Honda Torque Converter
A torque converter is used in automatic transmissions to enable the engine to stop while the gears in the transmission continue to move. A clutch performs this function in a manual transmission. Torque, or power, passes through the engine into the torque converter. The torque converter than “converts” the amount of torque needed to move through the wheels and move the vehicle. Read on to learn more about your Honda torque converter, what it does, how to troubleshoot any problems, and how to repair those problems should they arise.
Configuration of the Torque Converter Part One
The torque convertor is made up of a pump, turbine, stator, and transmission fluid. The pump is what sends transmission fluid into the turbine. The turbine causes the transmission to spin. The stator is responsible for the fluid flow between the turbine and the pump. The transmission fluid is necessary to lubricate all parts and for cooling purposes.
There is a clutch inside the stator that controls how it spins. It is in the middle of the torque converter and it controls the fluid from the turbine and the way in which it hits the pump. Even though the pump is always spinning faster than the turbine, they eventually do begin to spin at the same speed. When this happens, the fluid enters the pump from the turbine and the stator is bypassed.
The main purpose of the torque converter is to allow your vehicle to stop without the engine stalling. It is also responsible for providing the power you need to start moving once you are stopped. While the engine is moving faster than the transmission, higher speeds can cause the transmission to begin moving as fast as the engine. A torque converter helps regulate this difference in speed. A lockup clutch in the converter can keep the speeds regulated and inline to improve gas mileage.
Troubleshooting Honda Torque Converter Problems
One problem that may occur with a torque converter is an engine surge. It sounds exactly like what it is: a sudden surge in engine power while maintaining a certain speed. The engine light will most likely come on to let you know there is something wrong. Usually, an engine surge occurs because the rubber seals inside the torque converter have become loose and you are losing hydraulic pressure.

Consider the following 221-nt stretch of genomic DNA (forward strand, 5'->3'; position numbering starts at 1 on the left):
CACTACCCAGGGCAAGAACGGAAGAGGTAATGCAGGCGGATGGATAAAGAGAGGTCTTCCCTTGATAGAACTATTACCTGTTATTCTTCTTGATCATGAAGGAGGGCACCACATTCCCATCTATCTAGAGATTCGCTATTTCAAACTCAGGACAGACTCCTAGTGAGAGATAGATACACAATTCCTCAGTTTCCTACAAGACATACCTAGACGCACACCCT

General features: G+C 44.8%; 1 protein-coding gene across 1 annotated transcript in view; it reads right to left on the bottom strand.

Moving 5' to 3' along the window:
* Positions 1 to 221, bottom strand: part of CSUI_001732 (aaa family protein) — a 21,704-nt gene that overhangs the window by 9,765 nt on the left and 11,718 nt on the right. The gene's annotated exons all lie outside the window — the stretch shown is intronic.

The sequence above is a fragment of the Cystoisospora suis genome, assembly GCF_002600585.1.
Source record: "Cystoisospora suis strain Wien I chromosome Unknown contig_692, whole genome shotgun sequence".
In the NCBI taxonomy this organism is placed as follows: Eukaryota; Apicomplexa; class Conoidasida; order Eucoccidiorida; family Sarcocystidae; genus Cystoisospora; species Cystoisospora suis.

Another problem that may occur is that the stator inside the convertor can lock up, causing your vehicle to overheat, especially on highways or when traveling at accelerated speeds. The opposite of stator locking is stator free-wheeling, where the opposite effect takes place. The vehicle will run and handle fine in higher speeds but run out of control on lower speeds.
Finally, the torque converter itself may actually lock up and refuse to move. This is most likely due to a damaged clutch, and the vehicle will not run properly.
Replacing the Torque Converter
Underneath the vehicle, disconnect the drive shaft from the rear axle. Put the vehicle in neutral, then separate the drive shaft from the rear of the transmission. Remove the transmission fill tube and place the vehicle in park. Remove the torque converter from the fly wheel by removing the bolts that hold it in place. Release the pressure off the cross member that holds the transmission in place. Remove the bolts that hold the transmission to the engine and pull it away and down. Take the old torque converter off the input shaft on the transmission. Line the new converter up to sit in line with the input shaft and fluid pump on the transmission. Reinstall the transmission and fill with transmission fluid.
A properly working torque converter will improve the gas mileage and performance of your Honda. Knowing its function, working parts, and how to troubleshoot for potential torque converter problems is essential for the proper acceleration and maintenance of your vehicles engine. It is important that the torque converter is running in alignment with the transmission and the engine. The proper amount of fluid needs to be distributed to make sure your pump and engine are working in tandem.